Once upon a wild salmon…history’s a bitch.

Oregon salmon cannery early 1900s -- Oregon State University archives

 

Randomly came across these photos from the early 1900s. This is “salmon management” at its best. This is what “salmon management” of the day is built upon. This is what “fisheries management” is built upon.

Fish first, manage later… (look no further then the current herring fisheries opening in the Salish Sea, or the soon to be opened sport fisheries on early-timed Fraser Chinook).

Oregon salmon canneries -- early 1900s -- oh the Chinook?

And where did these beauties go?

Was there not a time in British Columbia when the Springs, the Smilies, the Chinook, the Kings… would line up like this?

Ever study economics?

Ever hear of the concept of ‘the law of diminishing returns’?

Here’s a brief little quote from Wikipedia:

The law of diminishing returns (also law of diminishing marginal returns or law of increasing relative cost) states that in all productive processes, adding more of one factor of production, while holding all others constant, will at some point yield lower per-unit returns.The law of diminishing returns does not imply that adding more of a factor will decrease the total production, a condition known as negative returns, though in fact this is common.

For example, the use of fertilizer improves crop production on farms and in gardens; but at some point, adding more and more fertilizer improves the yield less per unit of fertilizer, and excessive quantities can even reduce the yield. A common sort of example is adding more workers to a job, such as assembling a car on a factory floor. At some point, adding more workers causes problems such as getting in each other’s way, or workers frequently find themselves waiting for access to a part.

In all of these processes, producing one more unit of output per unit of time will eventually cost increasingly more, due to inputs being used less and less effectively. [key point]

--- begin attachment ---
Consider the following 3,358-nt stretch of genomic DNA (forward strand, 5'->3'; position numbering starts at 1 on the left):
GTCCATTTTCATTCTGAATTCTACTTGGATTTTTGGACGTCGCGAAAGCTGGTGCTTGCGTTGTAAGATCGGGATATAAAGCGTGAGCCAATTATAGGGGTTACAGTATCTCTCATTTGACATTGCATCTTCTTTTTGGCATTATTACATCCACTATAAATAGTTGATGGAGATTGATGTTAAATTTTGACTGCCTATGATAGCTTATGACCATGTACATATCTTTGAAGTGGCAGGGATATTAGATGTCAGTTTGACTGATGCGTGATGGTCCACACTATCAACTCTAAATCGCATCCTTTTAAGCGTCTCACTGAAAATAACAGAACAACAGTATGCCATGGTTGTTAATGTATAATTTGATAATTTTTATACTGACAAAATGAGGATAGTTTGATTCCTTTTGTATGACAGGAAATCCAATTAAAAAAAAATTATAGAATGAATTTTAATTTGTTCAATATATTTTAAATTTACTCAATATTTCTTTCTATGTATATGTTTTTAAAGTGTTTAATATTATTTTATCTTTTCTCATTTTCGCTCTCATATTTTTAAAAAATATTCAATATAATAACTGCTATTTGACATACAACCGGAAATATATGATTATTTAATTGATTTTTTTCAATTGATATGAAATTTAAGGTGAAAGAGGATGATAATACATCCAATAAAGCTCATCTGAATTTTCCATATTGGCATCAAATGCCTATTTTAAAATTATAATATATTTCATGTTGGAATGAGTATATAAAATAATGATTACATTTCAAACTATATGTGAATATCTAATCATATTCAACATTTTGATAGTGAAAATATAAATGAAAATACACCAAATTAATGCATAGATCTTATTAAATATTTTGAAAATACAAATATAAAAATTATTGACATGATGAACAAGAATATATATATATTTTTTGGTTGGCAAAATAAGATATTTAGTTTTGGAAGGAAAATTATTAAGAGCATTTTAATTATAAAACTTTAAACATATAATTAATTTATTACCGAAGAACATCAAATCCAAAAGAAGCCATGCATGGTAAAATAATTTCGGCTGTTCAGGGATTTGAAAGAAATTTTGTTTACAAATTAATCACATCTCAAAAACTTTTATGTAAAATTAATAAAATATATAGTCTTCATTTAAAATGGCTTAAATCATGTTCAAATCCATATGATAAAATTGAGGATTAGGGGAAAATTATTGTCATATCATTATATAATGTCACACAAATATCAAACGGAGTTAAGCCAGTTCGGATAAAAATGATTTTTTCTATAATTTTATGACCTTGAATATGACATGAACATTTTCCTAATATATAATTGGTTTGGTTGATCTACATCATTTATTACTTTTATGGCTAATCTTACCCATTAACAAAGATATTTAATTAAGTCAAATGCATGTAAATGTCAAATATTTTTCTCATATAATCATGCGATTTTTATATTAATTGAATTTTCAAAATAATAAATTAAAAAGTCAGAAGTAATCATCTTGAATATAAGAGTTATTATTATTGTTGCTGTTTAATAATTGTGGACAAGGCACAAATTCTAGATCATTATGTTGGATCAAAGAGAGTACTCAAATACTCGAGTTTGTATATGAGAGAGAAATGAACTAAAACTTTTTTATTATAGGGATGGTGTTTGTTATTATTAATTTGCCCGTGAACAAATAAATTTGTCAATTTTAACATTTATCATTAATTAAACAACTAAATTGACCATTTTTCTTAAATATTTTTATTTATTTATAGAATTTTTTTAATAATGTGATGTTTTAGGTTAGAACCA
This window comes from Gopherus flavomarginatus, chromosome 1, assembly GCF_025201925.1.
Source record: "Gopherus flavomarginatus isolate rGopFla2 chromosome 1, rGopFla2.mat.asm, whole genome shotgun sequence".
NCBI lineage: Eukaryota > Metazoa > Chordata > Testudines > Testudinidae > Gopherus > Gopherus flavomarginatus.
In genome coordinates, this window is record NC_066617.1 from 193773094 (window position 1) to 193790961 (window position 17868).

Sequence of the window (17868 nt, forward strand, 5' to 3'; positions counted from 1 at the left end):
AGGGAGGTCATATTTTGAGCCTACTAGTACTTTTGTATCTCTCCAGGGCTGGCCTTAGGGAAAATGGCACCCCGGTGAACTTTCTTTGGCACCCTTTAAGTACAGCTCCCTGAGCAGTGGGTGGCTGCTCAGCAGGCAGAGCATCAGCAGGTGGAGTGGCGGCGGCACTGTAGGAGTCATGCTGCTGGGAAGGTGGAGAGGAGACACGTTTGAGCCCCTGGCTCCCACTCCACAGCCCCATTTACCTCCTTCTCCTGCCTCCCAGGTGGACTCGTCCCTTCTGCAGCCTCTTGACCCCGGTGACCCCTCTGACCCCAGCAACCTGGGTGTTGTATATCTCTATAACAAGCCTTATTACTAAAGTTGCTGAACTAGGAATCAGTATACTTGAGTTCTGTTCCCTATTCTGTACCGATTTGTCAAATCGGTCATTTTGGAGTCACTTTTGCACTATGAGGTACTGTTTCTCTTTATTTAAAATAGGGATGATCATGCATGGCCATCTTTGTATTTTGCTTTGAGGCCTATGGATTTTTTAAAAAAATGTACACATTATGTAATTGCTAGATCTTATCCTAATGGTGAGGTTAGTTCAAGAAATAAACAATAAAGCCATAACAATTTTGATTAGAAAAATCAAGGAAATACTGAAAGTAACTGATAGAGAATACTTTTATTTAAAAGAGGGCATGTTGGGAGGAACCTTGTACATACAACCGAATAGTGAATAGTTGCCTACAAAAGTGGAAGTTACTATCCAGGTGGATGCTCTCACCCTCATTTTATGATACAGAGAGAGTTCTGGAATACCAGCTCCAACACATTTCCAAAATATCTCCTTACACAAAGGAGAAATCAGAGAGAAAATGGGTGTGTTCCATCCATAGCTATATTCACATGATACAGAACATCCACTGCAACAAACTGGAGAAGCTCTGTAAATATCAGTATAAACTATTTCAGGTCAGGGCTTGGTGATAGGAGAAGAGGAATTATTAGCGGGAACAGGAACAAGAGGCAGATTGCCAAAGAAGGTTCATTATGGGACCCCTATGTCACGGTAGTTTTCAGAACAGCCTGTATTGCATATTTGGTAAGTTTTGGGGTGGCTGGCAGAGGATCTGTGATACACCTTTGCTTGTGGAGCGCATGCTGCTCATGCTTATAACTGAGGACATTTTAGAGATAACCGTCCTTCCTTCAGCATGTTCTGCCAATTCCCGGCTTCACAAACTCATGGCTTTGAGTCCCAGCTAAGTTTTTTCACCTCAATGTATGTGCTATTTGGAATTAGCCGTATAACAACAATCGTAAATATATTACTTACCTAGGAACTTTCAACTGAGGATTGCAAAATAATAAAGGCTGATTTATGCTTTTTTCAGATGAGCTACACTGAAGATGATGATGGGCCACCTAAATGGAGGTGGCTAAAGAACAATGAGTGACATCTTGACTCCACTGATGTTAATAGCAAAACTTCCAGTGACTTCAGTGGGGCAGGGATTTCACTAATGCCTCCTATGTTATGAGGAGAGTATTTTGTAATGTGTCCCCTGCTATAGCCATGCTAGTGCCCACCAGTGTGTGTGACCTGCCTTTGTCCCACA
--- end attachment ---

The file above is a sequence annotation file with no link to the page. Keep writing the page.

The law of diminishing returns is a fundamental principle of economics…

It’s also a fundamental concept within “fisheries” management that they don’t seem to teach at the leading “fisheries” science institutions…

If you keep catching all the ‘hogs’ — the big ones — then eventually there’s going to be little left but small ones…then no ones…

Same thing happened with North Atlantic Cod prior to the big collapse. All the big ones started disappearing and sizes became smaller and smaller and more uniform… diminishing genetic diversity.

Unfortunately, good ‘ol Darwin and his ‘survival of the fittest‘ doesn’t apply when a salmon has no choice about what gill net, seine net, sport hook, or other fishing method catches it. Nor, the obsession of the current human to catch the ‘biggest’ fish…

It did apply though when there was little human intervention… bigger fish, better survival often times, eggs buried deeper in gravel, and so on… more bigger fish, more diversity.

Oregon wild salmon seining -- early 1900s -- Oregon State University archives

Get ’em out however possible…

these times seem to have largely gone with the days of the "iron chink"... (cannery hardware)

The point here isn’t to lament the past, necessarily — but don’t we ever learn?

Folks of the day also said that whole hog logging, placer mining, building dams, and pillaging the seas and river mouths could all ‘happily co-exist’… no problemo… let’s Just Do It (as a well known multinational company based in Portland proclaims).

Freedom, free enterprise, market economies, maximum sustainable yield… let’s do it.

Is this really all that different then what Justice Cohen just heard for two years at the Cohen Commission into the Fraser River sockeye declines?

Or how about the five previous “commissions” prior to that…?

Same conclusion, most likely… we can’t really conclusively “prove” that these practices damage wild salmon… it’s death of a thousand cuts… change is too hard… don’t rock the boat… (gee whiz, I retire with full government pension in five years, don’t hang me out to dry here…)

And, well… you probably know the rest of the story…

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